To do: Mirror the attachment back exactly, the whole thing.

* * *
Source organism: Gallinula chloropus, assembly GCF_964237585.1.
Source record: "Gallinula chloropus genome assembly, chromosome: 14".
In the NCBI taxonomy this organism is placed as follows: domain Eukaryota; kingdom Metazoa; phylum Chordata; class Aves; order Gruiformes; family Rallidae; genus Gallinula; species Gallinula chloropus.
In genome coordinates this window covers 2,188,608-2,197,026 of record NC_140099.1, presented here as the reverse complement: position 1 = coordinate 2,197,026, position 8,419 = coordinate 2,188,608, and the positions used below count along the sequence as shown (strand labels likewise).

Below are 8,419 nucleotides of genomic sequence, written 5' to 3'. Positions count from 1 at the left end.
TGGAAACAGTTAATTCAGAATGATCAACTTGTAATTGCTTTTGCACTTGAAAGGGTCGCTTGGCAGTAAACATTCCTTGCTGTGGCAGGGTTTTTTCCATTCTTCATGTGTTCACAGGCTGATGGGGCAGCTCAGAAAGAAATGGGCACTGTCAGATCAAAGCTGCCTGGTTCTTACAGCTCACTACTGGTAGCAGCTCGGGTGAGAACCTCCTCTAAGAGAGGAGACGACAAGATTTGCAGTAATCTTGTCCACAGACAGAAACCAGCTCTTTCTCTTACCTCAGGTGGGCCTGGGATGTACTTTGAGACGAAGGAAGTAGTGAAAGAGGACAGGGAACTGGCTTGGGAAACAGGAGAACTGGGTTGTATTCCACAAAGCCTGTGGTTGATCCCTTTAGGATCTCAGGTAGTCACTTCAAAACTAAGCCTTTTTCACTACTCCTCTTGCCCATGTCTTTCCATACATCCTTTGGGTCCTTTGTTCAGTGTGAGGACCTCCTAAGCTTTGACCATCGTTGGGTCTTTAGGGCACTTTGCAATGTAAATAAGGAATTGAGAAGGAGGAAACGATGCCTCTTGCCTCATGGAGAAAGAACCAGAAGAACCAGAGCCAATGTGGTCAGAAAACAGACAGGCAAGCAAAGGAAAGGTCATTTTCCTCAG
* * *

Source organism: Gallinula chloropus, assembly GCF_964237585.1.
Source record: "Gallinula chloropus genome assembly, chromosome: 14".
In the NCBI taxonomy this organism is placed as follows: domain Eukaryota; kingdom Metazoa; phylum Chordata; class Aves; order Gruiformes; family Rallidae; genus Gallinula; species Gallinula chloropus.
In genome coordinates this window covers 2,188,608-2,197,026 of record NC_140099.1, presented here as the reverse complement: position 1 = coordinate 2,197,026, position 8,419 = coordinate 2,188,608, and the positions used below count along the sequence as shown (strand labels likewise).

Below are 8,419 nucleotides of genomic sequence, written 5' to 3'. Positions count from 1 at the left end.
TGGAAACAGTTAATTCAGAATGATCAACTTGTAATTGCTTTTGCACTTGAAAGGGTCGCTTGGCAGTAAACATTCCTTGCTGTGGCAGGGTTTTTTCCATTCTTCATGTGTTCACAGGCTGATGGGGCAGCTCAGAAAGAAATGGGCACTGTCAGATCAAAGCTGCCTGGTTCTTACAGCTCACTACTGGTAGCAGCTCGGGTGAGAACCTCCTCTAAGAGAGGAGACGACAAGATTTGCAGTAATCTTGTCCACAGACAGAAACCAGCTCTTTCTCTTACCTCAGGTGGGCCTGGGATGTACTTTGAGACGAAGGAAGTAGTGAAAGAGGACAGGGAACTGGCTTGGGAAACAGGAGAACTGGGTTGTATTCCACAAAGCCTGTGGTTGATCCCTTTAGGATCTCAGGTAGTCACTTCAAAACTAAGCCTTTTTCACTACTCCTCTTGCCCATGTCTTTCCATACATCCTTTGGGTCCTTTGTTCAGTGTGAGGACCTCCTAAGCTTTGACCATCGTTGGGTCTTTAGGGCACTTTGCAATGTAAATAAGGAATTGAGAAGGAGGAAACGATGCCTCTTGCCTCATGGAGAAAGAACCAGAAGAACCAGAGCCAATGTGGTCAGAAAACAGACAGGCAAGCAAAGGAAAGGTCATTTTCCTCAG